Patth9
Newly Registered
Posts: 7
Joined: Wed Oct 14, 2009 4:53 pm
Location: Southen Texas

Hibiscus Lady Baltimore

My first try at Lady Baltimore Hibiscus. We live in Southern Texas, near San Antonio. The first part of June we saw the most wonderful huge purple flowers from one plant. By the time we returned home in two weeks, no more blossoms. The person watering the plants outside, said the bush had been loaded with blossoms; I can see the empty stems where the blossoms were.

We had fertilized the plants when they were freshly planted in late March. Just wondering if the bush tired itself out and might need more fertilizer? Also, one of the Lady Baltimore plants was an older plant we got from a nursery, and it has had no blossoms. though the person caring for the plants while we were gone said that she saw lots of blossoms, but they all fell off as buds. Would it be wise to split the plant this time of year? Both the hibiscus plants are in fairly large pots. The tropical hibiscus is doing fine and continues to have flowers.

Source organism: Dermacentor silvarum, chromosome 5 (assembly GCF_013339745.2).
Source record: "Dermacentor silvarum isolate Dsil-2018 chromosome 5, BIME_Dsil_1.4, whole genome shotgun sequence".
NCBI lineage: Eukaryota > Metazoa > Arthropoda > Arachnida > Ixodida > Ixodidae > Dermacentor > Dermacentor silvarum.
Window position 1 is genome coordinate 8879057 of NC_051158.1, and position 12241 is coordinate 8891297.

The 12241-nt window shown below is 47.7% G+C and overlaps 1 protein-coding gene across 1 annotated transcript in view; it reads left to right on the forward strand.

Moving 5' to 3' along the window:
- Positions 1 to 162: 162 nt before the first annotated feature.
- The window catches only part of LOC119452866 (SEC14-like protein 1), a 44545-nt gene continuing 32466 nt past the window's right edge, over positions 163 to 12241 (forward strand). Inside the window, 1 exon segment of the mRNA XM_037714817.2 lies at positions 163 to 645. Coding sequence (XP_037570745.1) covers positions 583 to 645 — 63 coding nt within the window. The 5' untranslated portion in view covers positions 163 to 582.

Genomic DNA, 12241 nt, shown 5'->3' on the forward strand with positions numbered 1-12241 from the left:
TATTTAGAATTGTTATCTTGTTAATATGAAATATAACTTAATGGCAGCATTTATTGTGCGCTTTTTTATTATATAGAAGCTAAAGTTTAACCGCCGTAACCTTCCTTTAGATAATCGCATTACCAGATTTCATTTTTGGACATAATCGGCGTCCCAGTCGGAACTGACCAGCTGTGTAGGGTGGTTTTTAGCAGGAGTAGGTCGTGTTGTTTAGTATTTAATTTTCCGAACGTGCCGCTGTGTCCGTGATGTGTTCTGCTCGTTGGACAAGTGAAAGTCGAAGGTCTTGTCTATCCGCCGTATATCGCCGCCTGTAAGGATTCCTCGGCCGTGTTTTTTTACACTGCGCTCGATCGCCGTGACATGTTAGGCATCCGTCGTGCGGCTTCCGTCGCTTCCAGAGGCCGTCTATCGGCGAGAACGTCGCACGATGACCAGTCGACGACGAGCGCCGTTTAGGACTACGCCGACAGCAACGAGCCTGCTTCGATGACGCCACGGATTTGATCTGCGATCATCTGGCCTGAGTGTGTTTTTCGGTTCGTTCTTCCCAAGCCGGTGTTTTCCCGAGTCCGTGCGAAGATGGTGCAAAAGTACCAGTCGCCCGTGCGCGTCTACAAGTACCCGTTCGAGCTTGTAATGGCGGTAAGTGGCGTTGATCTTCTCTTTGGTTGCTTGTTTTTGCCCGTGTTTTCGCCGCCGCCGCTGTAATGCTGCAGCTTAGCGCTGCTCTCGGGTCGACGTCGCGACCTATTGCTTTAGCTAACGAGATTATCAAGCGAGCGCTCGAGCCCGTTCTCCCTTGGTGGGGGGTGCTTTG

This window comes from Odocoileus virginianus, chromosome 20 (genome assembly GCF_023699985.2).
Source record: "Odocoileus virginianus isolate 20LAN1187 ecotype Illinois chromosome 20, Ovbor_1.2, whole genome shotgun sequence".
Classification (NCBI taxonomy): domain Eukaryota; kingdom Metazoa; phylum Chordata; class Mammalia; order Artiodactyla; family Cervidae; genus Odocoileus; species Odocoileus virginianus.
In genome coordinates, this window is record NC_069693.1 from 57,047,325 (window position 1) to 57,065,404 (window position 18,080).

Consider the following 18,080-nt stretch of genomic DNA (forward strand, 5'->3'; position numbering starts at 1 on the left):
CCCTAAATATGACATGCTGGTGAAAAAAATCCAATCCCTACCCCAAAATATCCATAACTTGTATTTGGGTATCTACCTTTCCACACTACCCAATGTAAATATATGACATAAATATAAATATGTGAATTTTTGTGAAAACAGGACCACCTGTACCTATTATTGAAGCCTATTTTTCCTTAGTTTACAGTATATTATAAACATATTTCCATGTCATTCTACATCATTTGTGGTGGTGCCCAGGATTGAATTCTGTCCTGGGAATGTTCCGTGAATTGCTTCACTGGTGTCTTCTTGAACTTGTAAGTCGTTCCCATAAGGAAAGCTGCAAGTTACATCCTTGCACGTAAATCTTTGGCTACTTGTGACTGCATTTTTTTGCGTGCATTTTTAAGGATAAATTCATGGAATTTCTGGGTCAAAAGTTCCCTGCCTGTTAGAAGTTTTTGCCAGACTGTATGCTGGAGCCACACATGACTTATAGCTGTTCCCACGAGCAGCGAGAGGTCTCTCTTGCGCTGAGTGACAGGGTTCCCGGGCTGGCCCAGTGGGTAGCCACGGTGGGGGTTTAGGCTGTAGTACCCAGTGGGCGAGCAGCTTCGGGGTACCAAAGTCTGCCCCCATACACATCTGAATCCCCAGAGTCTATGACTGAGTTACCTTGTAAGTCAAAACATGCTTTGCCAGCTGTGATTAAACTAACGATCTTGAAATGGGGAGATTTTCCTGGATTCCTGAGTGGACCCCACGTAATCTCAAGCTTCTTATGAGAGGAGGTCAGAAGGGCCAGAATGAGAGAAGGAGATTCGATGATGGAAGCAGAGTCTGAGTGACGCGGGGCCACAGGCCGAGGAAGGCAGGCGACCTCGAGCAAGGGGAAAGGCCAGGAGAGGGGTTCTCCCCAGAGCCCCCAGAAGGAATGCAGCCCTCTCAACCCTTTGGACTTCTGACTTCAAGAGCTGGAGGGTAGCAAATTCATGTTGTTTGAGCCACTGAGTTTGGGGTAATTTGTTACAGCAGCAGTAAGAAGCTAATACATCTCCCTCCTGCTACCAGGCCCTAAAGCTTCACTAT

Thanks for any help you might afford these lovely plants.

Patt

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uniquegardenplants
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Posts: 35
Joined: Thu Apr 22, 2010 12:36 am
Location: North Carolina

Hi Patt, your hibiscus may be a bit tougher to maintain in containers due to the fact that they will dry out faster and lose nutrients faster than being in the ground. Hibiscus are heavy feeders in the summer months and they will need a consistant dose of nutrients throughout the growing season in order to maintain a robust and heavily budded plant.
I'm sure others can recommend different types of fertilizers from organic to non-organic, ..... but if you want to speed things up a bit, you could use a simple Miracle Gro hose end feeder (one application about every 10 days), that delivers around 100-200 ppm of liquid fertilizer (already pre-mixed), straight to the root system. Your hibiscus will take up the nutrients very quickly and you should see significant stem growth and bud formation in no time. You can feed throughout summer and then taper off as you approach fall time. With your long and hot Texas summers, you may get another cycle of flowers popping out before fall. Hope this helps!
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